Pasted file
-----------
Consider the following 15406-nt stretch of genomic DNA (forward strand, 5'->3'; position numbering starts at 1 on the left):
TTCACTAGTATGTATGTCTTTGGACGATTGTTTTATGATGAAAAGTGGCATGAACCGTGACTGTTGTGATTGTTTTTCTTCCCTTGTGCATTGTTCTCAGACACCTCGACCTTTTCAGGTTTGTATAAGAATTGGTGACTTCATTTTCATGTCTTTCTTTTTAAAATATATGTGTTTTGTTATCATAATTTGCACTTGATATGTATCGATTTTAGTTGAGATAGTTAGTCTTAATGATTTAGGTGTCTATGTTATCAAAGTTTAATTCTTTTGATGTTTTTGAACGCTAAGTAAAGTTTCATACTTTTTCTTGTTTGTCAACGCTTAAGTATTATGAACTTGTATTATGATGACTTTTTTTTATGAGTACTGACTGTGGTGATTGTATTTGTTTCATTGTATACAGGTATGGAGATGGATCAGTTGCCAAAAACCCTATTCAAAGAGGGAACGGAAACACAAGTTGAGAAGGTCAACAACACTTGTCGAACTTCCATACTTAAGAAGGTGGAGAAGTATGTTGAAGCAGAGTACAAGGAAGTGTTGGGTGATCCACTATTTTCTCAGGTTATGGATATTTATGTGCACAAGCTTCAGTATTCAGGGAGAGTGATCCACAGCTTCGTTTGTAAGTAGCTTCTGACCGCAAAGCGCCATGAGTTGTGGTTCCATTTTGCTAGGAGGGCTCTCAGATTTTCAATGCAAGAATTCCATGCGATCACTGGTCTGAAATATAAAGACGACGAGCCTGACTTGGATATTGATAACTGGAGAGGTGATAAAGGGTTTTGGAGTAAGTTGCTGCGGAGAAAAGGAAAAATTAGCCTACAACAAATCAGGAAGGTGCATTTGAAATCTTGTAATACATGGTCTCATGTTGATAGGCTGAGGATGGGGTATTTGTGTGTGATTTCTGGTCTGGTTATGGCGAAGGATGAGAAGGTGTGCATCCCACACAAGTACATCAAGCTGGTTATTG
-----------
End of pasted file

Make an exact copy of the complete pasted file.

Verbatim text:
Consider the following 15406-nt stretch of genomic DNA (forward strand, 5'->3'; position numbering starts at 1 on the left):
TTCACTAGTATGTATGTCTTTGGACGATTGTTTTATGATGAAAAGTGGCATGAACCGTGACTGTTGTGATTGTTTTTCTTCCCTTGTGCATTGTTCTCAGACACCTCGACCTTTTCAGGTTTGTATAAGAATTGGTGACTTCATTTTCATGTCTTTCTTTTTAAAATATATGTGTTTTGTTATCATAATTTGCACTTGATATGTATCGATTTTAGTTGAGATAGTTAGTCTTAATGATTTAGGTGTCTATGTTATCAAAGTTTAATTCTTTTGATGTTTTTGAACGCTAAGTAAAGTTTCATACTTTTTCTTGTTTGTCAACGCTTAAGTATTATGAACTTGTATTATGATGACTTTTTTTTATGAGTACTGACTGTGGTGATTGTATTTGTTTCATTGTATACAGGTATGGAGATGGATCAGTTGCCAAAAACCCTATTCAAAGAGGGAACGGAAACACAAGTTGAGAAGGTCAACAACACTTGTCGAACTTCCATACTTAAGAAGGTGGAGAAGTATGTTGAAGCAGAGTACAAGGAAGTGTTGGGTGATCCACTATTTTCTCAGGTTATGGATATTTATGTGCACAAGCTTCAGTATTCAGGGAGAGTGATCCACAGCTTCGTTTGTAAGTAGCTTCTGACCGCAAAGCGCCATGAGTTGTGGTTCCATTTTGCTAGGAGGGCTCTCAGATTTTCAATGCAAGAATTCCATGCGATCACTGGTCTGAAATATAAAGACGACGAGCCTGACTTGGATATTGATAACTGGAGAGGTGATAAAGGGTTTTGGAGTAAGTTGCTGCGGAGAAAAGGAAAAATTAGCCTACAACAAATCAGGAAGGTGCATTTGAAATCTTGTAATACATGGTCTCATGTTGATAGGCTGAGGATGGGGTATTTGTGTGTGATTTCTGGTCTGGTTATGGCGAAGGATGAGAAGGTGTGCATCCCACACAAGTACATCAAGCTGGTTATTG